The Capitalists of this time thrived off of the struggle of the poor and depend deed on them yet they failed to give back to them and even took more money away from them clearly showing his the capitalists of the time were Robber Barons. Though the capitalists of the time did create many jobs for those who were eve ray poor they did not care about the conditions that these people had to work in and o often put their ivies at risk to obtain more profit. In documents and document B we are able to see that they put children to work often times in dangerous conditions.

In document B C. D. Warner tells us that, “Every man, woman, and child was actively employed, and in most cases there were fewer idlers than in many Northern towns”. Though one could view this as be inefficacy that everybody is working Warner fails to tell about the conditions that these peep Ii let alone children are put into to make very little money. We are able to see these condo actions through the image in document J which depicts a group of young boys dirtied up from irking in a coal mine. Coal mines were extremely dangerous and hazardous during this it me.

Each day the capitalists sent these young men into the coal mines they risked them get ting crushed by a mine shaft collapsing as well as endangering them by allowing them to inhale e all of the dust and debris that is in the air in the mine shafts. We are also able to see these b sys carrying lunch boxes which suggests that they work long hours and wearing tattered a ND dirty clothing suggesting that they are paid very little. These children are put into some oft he most ungenerous working conditions of the time only to be paid very little and have most of their earnings go to the Robber Barons of the time.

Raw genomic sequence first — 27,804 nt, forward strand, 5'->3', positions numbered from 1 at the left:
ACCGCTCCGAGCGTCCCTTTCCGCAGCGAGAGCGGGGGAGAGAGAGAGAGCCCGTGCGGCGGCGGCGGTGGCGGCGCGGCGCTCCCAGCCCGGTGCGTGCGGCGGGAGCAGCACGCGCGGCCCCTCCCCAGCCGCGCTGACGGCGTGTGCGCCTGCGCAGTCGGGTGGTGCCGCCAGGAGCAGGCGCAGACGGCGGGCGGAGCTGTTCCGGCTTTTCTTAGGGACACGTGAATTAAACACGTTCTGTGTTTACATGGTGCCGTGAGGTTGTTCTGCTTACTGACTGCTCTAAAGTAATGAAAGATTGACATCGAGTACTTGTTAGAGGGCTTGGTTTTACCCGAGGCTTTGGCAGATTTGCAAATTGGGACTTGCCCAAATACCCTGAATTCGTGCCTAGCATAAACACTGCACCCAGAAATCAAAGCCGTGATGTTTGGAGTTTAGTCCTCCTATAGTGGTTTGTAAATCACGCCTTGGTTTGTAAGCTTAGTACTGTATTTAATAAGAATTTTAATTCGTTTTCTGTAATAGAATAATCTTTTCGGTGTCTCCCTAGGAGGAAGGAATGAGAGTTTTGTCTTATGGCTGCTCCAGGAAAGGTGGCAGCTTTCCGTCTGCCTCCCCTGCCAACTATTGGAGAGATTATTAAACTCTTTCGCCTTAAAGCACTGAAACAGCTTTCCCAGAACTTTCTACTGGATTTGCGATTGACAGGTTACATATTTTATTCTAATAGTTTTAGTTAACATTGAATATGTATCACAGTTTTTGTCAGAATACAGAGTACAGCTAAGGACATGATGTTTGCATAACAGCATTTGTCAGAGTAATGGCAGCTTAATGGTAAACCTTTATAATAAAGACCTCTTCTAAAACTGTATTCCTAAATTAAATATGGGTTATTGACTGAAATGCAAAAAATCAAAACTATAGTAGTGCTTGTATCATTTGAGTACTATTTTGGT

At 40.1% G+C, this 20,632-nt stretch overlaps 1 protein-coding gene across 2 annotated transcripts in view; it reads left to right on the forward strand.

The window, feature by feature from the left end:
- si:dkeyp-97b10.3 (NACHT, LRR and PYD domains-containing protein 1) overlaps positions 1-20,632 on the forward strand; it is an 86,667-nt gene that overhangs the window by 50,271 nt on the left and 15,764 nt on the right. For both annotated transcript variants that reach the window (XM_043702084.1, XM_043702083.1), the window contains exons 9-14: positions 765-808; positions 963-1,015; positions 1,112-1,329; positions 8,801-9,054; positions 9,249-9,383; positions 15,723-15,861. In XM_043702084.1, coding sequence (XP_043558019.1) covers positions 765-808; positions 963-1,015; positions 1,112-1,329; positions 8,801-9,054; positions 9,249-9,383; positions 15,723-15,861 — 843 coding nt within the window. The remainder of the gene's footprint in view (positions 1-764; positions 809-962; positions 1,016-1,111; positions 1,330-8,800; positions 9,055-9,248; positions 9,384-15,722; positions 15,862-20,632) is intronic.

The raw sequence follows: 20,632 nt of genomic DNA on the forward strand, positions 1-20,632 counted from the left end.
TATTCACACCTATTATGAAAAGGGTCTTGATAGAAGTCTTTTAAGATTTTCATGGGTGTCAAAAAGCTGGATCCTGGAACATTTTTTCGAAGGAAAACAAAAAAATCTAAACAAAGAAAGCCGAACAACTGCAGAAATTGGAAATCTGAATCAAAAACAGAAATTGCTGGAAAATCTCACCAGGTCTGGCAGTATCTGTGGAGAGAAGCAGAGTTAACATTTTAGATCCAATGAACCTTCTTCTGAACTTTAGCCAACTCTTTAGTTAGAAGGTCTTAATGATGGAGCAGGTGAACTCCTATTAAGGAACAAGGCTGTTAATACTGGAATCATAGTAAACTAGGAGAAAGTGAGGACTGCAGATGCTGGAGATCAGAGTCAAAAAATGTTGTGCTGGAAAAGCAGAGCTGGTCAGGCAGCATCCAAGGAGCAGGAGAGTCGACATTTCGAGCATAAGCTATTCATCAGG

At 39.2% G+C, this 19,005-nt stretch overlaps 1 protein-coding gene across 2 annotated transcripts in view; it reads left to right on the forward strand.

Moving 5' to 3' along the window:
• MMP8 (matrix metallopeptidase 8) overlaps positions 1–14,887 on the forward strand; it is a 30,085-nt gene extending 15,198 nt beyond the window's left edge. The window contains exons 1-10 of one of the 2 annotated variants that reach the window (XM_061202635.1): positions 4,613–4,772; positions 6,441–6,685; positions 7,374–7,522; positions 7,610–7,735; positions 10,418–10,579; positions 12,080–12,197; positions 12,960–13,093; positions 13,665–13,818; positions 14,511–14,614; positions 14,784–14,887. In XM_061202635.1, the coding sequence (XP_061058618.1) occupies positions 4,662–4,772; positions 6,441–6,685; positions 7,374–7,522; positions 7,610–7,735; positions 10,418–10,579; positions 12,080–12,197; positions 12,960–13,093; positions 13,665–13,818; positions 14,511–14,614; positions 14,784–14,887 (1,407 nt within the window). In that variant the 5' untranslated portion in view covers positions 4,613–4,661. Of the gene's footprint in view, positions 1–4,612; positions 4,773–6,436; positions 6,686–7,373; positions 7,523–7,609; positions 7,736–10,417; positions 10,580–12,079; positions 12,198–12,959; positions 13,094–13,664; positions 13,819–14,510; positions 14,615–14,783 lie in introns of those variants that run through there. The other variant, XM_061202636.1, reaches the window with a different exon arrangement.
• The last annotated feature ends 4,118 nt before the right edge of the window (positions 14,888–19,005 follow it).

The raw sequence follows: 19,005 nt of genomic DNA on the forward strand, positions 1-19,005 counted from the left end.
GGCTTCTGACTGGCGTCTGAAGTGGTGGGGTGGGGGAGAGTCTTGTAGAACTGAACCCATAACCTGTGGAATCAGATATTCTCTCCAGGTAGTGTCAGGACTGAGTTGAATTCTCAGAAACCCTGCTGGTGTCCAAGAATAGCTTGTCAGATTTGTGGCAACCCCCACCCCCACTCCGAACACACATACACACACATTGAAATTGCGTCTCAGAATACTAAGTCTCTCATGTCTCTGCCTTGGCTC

We are able to hear about the dangerous working through E. Lifesaver’s statement in document G. He compares the w irking conditions in England to those in America and tells us that, “The manufacturer s there were not so desirous as they are here of working their men like horses or slaves”. Here Leverages compares the work of the men as work that one may have a horse do. These men were getting very little pay and were put in extremely hazardous conditions and the only thing that truly separates their jobs from being considered slavery was their ability to q tit which they could not do as they needed to feed their family.

To work these men like hors sees or slaves showed the inhumanity of the Capitalists and made them Robber Barons as t hey risked the lives of the poor to achieve their wealth. These Robber Barons had no regard for the working conditions of their employees and often risked the lives of men, women, and children in their fight to become more wealthy. Though the Capitalists of 18751900 may on the outside seem like Captains of Industry, with a deeper look into their business they are more easily describe d as Robber Barons.